Up until recent years, Alzheimer’s disease (AD) has often been referred to as an “old person’s disease.”
Another assumption is that with AD, the worst thing that could happen is that you keep forgetting what day it is, or where you put your keys.
This could not be further from the truth.
Alzheimer’s disease is a fatal, progressive and degenerative disease that destroys the brain cells. It’s the most common form of dementia.
But on the night of the Memory Ball, all stigma’s were crushed as a full-house of 20-something’s came out in full support of the Alzheimer’s Society.
Drinks and apps were flowing, along with a silent auction and raffle prizes given away. From the moment guests entered, the feel of parting was felt in an instant.
This was surely a classy affair that had a slight reminiscence of prom. Except with young professionals wearing glamorous frocks and trendy suits.
Even during some the touching speeches, there still seemed to be a lot of positive energy and loud laughter.
But all of this came to a halt when a video, created by a few of the founders who were directly affected by the disease, started playing on the screen. Suddenly the room went silent. Every single person in attendance became engaged in this video. Tears started streaming from many faces, as some watched with a heavy heart.
It was then that everyone realized that this was more than just a party, but an amazing way to help generate funds for a cause that had a deep meaning to the organizers, sponsors, and guests alike.
This was especially true for Z103.5 Radio Personality, Amanda Logan, whose grandmother passed away from the disease.
“People used to think that Alzheimer’s was just an old person disease. Tonight, we are seeing that it affects a lot of younger people as well,” said Logan.
It was evident that the passing of her grandmother had a major impact on Logan’s life. So much so that she attended the event and spoke of her grandmother and how the disease affected her family. She encourages anyone who is suffering with the disease, or living as a caregiver for someone with the illness, to get in contact with the Alzheimer’s Society.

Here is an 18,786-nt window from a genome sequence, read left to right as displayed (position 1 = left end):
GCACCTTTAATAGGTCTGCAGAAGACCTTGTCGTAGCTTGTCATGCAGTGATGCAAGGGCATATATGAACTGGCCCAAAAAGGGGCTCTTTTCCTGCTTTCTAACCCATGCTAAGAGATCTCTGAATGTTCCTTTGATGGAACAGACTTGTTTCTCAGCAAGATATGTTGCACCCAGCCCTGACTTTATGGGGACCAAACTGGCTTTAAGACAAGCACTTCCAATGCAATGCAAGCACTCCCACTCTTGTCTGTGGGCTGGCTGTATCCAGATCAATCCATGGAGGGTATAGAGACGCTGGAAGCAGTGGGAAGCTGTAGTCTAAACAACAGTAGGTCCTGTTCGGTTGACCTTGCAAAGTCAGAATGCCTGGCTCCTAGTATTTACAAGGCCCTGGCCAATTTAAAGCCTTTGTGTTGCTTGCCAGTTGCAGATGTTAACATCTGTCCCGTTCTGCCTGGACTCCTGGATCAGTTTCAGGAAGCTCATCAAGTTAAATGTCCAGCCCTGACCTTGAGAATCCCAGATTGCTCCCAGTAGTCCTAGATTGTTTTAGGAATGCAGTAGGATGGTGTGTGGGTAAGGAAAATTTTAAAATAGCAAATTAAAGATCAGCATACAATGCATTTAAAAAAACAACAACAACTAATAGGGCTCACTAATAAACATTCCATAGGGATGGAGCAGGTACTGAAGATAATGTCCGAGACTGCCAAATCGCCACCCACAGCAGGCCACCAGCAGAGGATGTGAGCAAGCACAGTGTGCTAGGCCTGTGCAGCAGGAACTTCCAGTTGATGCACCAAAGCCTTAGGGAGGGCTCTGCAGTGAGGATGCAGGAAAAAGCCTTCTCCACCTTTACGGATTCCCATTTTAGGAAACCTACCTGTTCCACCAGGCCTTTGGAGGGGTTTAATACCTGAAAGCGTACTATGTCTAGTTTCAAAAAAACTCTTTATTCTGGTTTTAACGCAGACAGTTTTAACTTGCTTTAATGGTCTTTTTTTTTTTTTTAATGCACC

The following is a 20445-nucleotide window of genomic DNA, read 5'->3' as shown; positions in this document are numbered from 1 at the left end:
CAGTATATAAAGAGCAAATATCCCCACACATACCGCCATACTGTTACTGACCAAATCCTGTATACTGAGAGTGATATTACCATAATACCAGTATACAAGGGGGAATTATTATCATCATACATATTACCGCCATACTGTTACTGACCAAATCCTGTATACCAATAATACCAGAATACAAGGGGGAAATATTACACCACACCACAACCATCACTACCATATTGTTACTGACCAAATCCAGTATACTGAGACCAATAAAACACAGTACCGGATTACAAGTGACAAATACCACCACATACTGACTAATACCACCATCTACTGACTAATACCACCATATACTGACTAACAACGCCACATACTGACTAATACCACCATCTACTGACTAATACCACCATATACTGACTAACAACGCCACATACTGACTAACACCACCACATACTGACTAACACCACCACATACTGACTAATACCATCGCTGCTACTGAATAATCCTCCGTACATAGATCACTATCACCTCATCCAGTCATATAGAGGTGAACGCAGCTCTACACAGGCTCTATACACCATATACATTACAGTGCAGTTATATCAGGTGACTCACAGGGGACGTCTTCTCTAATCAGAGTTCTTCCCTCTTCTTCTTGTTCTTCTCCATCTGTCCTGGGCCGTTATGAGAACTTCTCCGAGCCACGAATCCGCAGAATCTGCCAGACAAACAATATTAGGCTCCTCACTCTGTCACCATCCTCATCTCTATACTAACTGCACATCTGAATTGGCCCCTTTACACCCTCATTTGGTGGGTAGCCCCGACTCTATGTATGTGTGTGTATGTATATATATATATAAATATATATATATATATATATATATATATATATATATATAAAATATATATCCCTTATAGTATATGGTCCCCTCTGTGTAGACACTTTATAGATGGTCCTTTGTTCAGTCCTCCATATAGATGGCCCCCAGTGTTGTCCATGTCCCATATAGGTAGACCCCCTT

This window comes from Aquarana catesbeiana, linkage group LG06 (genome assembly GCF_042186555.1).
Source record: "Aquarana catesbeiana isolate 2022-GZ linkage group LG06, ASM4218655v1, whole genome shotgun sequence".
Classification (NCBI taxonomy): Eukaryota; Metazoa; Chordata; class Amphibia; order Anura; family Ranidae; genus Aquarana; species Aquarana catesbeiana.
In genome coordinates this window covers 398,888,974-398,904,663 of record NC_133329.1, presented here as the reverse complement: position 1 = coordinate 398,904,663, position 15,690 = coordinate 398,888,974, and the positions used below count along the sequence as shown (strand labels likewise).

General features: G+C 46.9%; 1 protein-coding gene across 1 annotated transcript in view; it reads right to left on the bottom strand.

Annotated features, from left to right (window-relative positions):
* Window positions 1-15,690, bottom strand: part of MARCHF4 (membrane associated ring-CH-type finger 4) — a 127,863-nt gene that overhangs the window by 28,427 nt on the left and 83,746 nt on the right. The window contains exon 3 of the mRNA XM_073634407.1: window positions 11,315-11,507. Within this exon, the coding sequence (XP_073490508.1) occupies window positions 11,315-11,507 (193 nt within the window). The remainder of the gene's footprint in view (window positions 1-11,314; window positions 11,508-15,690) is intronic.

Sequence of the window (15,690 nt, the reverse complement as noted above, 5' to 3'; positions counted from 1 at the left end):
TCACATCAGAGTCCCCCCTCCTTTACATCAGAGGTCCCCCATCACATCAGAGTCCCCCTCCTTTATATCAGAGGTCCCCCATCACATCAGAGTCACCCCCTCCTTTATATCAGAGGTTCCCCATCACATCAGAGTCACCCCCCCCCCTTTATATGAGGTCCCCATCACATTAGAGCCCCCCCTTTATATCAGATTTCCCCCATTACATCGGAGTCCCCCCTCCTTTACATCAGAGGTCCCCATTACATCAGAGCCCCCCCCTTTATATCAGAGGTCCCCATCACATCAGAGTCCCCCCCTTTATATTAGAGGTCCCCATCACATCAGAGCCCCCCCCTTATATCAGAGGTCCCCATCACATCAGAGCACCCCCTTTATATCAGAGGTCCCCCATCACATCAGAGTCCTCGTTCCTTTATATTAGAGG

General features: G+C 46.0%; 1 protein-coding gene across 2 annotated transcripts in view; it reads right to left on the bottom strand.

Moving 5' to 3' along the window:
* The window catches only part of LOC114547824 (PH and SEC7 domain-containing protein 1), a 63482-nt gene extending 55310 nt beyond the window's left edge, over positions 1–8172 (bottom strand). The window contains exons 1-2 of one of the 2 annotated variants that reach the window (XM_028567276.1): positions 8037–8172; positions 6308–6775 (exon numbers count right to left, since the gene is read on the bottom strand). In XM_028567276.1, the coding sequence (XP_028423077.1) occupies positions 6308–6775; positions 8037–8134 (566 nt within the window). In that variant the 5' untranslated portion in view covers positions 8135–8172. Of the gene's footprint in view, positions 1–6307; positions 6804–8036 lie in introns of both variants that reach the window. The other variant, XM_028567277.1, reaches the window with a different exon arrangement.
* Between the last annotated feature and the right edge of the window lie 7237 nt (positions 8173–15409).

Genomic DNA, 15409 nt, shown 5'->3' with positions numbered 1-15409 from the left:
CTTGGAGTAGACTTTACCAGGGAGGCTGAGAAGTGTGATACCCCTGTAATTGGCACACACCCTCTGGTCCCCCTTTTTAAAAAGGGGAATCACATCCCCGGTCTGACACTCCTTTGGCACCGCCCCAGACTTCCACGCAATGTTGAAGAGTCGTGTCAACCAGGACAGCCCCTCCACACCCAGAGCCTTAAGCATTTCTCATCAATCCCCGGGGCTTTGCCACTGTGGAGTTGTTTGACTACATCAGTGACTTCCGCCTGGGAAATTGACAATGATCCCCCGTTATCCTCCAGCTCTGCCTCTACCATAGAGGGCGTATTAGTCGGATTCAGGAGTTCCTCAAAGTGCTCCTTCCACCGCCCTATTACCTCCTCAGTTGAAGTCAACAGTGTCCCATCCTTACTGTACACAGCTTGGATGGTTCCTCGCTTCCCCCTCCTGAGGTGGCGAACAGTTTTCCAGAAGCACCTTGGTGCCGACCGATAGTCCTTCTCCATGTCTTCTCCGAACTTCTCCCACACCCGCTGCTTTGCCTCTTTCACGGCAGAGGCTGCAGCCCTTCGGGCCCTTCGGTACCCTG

“Reach out to the Alzheimer’s Society. They are there to support you and to guide you. They are amazing and truly something that our community needs,” said Logan.
So why does Memory Ball play such a big part in raising money and awareness?
“We focus on a younger demographic. Traditionally, the Alzheimer’s Society only had donors who were older, well-established people. But we are really trying to get younger people involved and raise the awareness, as well. This disease does not just affect older people. It can affect people as young as 30,” said Katherine Andrikopolous, Co-founder and Director of Marketing and Media Relations.
The message was very clear throughout the night that when it comes to AD: The risk is just as high for young adults as it is for seniors. With the amount of support received in that one night, it’s no wonder that this event is a staple event in Toronto.
“We’ve raised about $120,000 so far to date. Last year was our biggest year with $65,000. We’re hoping to match that again this year,” said Andrikopolous.
All photography provided by: Marcena Lau